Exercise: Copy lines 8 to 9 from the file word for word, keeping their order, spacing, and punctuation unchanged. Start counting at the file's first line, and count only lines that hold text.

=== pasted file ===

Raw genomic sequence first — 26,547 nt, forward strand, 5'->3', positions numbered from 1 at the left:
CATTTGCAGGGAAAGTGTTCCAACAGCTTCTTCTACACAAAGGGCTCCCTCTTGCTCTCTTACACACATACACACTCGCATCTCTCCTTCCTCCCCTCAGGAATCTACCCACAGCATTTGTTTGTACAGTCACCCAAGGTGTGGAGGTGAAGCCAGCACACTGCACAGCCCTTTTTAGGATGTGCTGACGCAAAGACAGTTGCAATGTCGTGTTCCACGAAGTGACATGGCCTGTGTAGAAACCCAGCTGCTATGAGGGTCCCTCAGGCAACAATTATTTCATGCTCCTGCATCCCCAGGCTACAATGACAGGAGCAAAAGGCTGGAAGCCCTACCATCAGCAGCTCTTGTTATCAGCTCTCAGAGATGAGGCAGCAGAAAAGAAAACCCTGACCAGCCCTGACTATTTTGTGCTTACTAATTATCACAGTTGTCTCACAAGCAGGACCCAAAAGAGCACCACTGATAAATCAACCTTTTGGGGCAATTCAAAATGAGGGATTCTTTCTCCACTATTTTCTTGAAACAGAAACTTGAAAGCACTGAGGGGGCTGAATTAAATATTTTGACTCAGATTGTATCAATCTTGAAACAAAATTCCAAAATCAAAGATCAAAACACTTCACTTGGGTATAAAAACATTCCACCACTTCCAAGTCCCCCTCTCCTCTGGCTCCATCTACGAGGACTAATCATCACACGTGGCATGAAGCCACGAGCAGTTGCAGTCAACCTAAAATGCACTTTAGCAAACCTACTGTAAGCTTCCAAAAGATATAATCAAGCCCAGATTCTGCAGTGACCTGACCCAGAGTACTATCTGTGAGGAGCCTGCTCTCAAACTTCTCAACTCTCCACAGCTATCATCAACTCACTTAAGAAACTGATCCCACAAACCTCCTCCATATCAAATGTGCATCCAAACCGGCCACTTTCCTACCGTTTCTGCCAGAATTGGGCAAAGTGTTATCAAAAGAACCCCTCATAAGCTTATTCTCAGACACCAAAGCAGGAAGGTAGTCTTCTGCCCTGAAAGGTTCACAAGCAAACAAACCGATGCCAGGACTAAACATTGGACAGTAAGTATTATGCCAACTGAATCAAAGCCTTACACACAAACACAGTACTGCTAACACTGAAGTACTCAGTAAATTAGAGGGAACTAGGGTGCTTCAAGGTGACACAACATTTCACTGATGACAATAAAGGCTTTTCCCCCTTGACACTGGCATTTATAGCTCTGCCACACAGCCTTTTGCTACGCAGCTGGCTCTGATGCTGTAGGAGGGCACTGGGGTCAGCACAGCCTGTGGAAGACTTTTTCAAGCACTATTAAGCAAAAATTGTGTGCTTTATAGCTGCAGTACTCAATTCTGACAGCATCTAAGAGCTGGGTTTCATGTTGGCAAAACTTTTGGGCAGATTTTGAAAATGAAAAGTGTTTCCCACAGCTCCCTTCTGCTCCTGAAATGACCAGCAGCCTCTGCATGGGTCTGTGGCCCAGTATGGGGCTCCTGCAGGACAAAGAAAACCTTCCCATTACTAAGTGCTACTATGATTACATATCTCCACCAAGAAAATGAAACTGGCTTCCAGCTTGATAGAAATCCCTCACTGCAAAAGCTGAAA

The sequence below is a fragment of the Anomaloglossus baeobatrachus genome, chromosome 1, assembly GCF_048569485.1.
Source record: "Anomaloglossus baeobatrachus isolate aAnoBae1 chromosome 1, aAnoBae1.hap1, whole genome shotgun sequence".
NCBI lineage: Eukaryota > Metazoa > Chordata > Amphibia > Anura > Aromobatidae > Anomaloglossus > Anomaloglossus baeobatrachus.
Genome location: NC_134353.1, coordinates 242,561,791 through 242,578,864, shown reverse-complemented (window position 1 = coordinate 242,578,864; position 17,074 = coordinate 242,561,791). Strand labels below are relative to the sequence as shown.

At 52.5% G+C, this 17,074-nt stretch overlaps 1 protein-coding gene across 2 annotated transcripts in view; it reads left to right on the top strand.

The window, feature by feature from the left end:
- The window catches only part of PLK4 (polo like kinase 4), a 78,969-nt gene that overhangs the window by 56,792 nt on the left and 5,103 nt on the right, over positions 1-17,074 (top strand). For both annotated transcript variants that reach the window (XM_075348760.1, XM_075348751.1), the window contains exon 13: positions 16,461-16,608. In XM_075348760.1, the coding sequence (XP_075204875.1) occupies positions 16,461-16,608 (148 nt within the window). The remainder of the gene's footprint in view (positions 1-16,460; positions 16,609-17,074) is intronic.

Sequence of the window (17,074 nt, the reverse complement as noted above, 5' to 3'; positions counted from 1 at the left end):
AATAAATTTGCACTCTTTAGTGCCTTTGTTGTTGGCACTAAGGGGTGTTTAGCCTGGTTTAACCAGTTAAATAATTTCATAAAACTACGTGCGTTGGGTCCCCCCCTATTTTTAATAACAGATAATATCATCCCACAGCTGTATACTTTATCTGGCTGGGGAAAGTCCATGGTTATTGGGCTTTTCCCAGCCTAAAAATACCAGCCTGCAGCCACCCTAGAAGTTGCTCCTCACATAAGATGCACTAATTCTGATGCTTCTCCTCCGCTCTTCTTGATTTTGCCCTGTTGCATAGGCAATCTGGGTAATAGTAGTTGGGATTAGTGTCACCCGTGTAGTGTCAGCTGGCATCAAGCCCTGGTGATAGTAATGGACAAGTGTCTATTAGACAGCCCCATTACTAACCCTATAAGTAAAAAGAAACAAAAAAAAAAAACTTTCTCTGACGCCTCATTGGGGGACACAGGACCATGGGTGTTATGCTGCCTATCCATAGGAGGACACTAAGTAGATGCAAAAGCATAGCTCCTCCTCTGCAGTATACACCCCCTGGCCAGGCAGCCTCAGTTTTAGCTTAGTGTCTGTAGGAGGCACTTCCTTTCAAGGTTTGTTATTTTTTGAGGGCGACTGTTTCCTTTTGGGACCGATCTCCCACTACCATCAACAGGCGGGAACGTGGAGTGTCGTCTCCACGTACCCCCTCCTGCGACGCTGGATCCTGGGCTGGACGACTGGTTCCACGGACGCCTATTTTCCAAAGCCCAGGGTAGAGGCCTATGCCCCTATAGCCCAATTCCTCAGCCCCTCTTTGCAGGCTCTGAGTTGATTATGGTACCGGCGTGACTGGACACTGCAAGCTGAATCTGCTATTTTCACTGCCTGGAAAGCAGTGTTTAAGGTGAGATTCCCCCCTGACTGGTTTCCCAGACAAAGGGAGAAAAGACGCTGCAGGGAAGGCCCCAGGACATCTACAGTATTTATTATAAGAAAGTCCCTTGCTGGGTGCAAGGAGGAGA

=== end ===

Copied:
The window, feature by feature from the left end:
- The window catches only part of PLK4 (polo like kinase 4), a 78,969-nt gene that overhangs the window by 56,792 nt on the left and 5,103 nt on the right, over positions 1-17,074 (top strand). For both annotated transcript variants that reach the window (XM_075348760.1, XM_075348751.1), the window contains exon 13: positions 16,461-16,608. In XM_075348760.1, the coding sequence (XP_075204875.1) occupies positions 16,461-16,608 (148 nt within the window). The remainder of the gene's footprint in view (positions 1-16,460; positions 16,609-17,074) is intronic.